Highlights from the 2014 LA Auto Show

3D

The MegaFon pavilion for the 2014 Winter Olympics in Sochi, Russia features a façade that ...

London architect Asif Khan's 2,000 square-meter (21,500 sq ft) pavilion has been called the “Mount Rushmore of the digital age,” and its aim is to “make people the face of the Olympics.” The façade of the pavilion, sponsored by MegaFon, contains 10,000 actuators (or giant pins), which will create a changing display of three-dimensional portraits.  Read More

The Notch module in place on a shirt cuff (Photo: Notch)

Ever wanted to gauge how much power you can pack into a right hook? If you could wear a sensor network, capable of recording, replaying and analyzing how you moved, it would be a simple thing to figure out. That's what Stepan Boltalin set out to create with Notch, a sensor that you can attach to your clothes at specific points to capture your body's movement data in 3D.  Read More

Through the Spike smartphone app, users are able to capture, measure, 3D model and share a...

Traditionally, the technology that goes into laser hardware for surveying and 3D modeling has been the plaything of architects, surveyors and engineers. But now, with a view to expanding into the consumer market, the company IkeGPS want to bring this functionality to the mainstream. And what better way to do it than sticking it on the back of a smartphone?  Read More

Claudiu Ionescu is the architect behind Romania's very first digital museum

Claudiu Ionescu is the architect behind Romania's very first digital museum. Situated near the Mures Floodplain Natural Park in Pecica, the unusual and chapel-like museum features a sweeping green roof and dramatic spire facade at its rear. When the sun hits the building, its shape along with the surrounding courtyard, transforms the museum into a giant sun dial.  Read More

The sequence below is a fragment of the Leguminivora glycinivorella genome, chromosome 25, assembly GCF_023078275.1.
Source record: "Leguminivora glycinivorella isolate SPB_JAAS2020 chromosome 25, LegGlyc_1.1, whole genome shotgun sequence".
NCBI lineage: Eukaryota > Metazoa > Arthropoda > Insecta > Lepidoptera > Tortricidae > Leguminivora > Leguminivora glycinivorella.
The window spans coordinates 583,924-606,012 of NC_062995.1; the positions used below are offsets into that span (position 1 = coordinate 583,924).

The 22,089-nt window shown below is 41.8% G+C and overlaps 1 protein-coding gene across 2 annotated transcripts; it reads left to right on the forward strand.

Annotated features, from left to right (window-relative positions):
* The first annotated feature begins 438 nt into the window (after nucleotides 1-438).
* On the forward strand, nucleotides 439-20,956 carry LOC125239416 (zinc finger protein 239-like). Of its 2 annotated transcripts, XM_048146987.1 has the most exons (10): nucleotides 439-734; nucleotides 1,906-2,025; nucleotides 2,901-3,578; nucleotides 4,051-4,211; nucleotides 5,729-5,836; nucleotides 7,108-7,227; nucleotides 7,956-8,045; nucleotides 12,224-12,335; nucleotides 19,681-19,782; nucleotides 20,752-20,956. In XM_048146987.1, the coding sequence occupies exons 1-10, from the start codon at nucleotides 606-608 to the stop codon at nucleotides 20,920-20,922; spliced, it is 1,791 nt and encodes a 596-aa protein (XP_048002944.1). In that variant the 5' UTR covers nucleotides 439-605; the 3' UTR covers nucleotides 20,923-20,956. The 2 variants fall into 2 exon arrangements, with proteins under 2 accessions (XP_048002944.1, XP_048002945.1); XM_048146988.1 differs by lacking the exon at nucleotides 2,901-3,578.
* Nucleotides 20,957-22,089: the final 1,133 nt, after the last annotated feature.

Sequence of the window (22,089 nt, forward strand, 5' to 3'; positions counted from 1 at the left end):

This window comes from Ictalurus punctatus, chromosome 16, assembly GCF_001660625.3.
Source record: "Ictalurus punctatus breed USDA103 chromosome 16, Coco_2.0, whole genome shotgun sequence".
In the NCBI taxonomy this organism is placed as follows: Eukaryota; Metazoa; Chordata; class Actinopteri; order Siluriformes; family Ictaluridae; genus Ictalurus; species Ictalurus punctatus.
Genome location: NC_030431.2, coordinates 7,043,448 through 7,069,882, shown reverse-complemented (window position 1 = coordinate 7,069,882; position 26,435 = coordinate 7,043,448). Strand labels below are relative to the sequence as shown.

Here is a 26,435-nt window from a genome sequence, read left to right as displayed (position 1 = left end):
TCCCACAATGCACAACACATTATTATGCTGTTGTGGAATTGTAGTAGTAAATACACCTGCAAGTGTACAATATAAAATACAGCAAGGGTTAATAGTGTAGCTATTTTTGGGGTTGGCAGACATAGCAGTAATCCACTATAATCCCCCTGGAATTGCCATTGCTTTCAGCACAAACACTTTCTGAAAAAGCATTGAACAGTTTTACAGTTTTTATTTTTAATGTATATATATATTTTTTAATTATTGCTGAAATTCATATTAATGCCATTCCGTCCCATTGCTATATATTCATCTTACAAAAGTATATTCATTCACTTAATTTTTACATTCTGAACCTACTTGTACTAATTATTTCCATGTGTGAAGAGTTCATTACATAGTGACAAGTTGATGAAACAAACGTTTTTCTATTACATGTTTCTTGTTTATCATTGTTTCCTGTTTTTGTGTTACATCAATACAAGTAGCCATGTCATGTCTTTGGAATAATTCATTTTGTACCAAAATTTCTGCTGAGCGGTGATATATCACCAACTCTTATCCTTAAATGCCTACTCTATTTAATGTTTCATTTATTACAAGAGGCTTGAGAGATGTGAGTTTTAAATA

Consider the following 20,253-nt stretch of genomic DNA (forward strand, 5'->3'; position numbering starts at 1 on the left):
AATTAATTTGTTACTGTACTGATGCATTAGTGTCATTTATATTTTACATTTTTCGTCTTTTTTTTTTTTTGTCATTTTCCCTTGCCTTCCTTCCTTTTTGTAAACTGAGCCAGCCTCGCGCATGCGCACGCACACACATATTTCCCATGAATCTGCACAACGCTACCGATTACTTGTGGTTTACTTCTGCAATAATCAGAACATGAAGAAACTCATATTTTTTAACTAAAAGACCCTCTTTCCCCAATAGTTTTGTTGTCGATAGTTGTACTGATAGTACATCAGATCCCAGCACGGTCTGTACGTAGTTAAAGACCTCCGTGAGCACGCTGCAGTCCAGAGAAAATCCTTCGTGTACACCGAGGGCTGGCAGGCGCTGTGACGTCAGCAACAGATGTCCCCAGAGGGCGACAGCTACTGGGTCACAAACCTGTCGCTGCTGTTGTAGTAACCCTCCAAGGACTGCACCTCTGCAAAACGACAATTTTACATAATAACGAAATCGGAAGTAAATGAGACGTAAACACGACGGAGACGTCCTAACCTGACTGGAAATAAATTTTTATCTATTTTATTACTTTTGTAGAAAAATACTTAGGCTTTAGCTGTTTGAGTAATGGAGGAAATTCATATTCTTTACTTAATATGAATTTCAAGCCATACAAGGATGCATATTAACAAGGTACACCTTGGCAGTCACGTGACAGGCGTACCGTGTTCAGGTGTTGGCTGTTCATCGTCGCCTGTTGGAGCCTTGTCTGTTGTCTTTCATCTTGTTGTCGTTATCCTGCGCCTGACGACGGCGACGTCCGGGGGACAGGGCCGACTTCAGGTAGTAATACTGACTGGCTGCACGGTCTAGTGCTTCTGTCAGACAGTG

The Foodini in action

If you don’t regularly prepare your own food, is it because of the time involved? Would you make homemade pizza more often if you could “print”’ it? Barcelona-based Natural Machines aims to automate many kitchen tasks, but its Foodini food printer resembles a sleek desktop 3D printer more than any of the appliances already in your kitchen. And like its 3D-printing cousins, Foodini also lets users add in a dash of personal customization.  Read More

MIT students (left to right) Ayush Bhandari, Refael Whyte and Achuta Kadambi pose next to ...

MIT researchers have developed a new time-of-flight (TOF) 3D "nano-camera" with the ability to work with translucent objects, motion, fog, rain, and other factors in the environment that totally confuse previous TOF cameras, such as Microsoft's second-gen Kinect. The MIT Media Lab team has added these new capabilities by introducing additional information into the illuminating light beam. The resulting camera costs less than US$500 in parts.  Read More

Figure of a plasmonic metasurface hologram of the word 'PURDUE' that is about the width of...

Holography is one of the more dramatic forms of photography, in which a three-dimensional image is stored on a photographic plate in the form of interference fringes. Researchers at Purdue University in Indiana have developed a different approach, in which a 3D image is stored in a structure of thousands of V-shaped nanoantennas etched into an ultrathin gold foil. The new approach dramatically shrinks the size of a hologram, potentially enabling photonic and plasmonic devices and optical switches small enough to be integrated into computer chips.  Read More

Shapify statues are made from 3D Kinect scans at 1/20 full scale (Photo: Shapify.me)

To make a three-dimensional color statue of yourself, you could grab a chunk of marble and enlist the services of a sculptor and a painter, or you could take the simple approach and use a 3D scanner and a 3D full-spectrum multicolor printer. Since the first option is expensive and time-consuming and very few of us have access to the equipment for the second, Shapify has launched a service that lets users scan themselves at home, using a Kinect.  Read More

The inFORM display being operated by a remote user via video display (Photo: MIT)

The inFORM Dynamic Shape Display from MIT's Tangible Media Group allows users to interact with data with a minimum of physical barriers. It also allows users to virtually reach through a display screen, and manipulate physical objects that may be thousands of miles away. While the current version of inFORM has very limited spatial resolution, watching it in action gives one a strong impression of the potential of such devices.  Read More

In the CastAR system, glasses project light onto a retro-reflective screen to create a 3D ...

Imagine a multi-user augmented reality experience that feels natural and can scale to any size you want, without common pitfalls like dizziness or an expensive price tag. That's what hardware hacker Jeri Ellsworth and her team at Technical Illusions are shooting for with CastAR. Gizmag snatched a chance to play with the system at World Maker Faire 2013, where it won the Editor’s Choice and Educator’s Choice awards.  Read More

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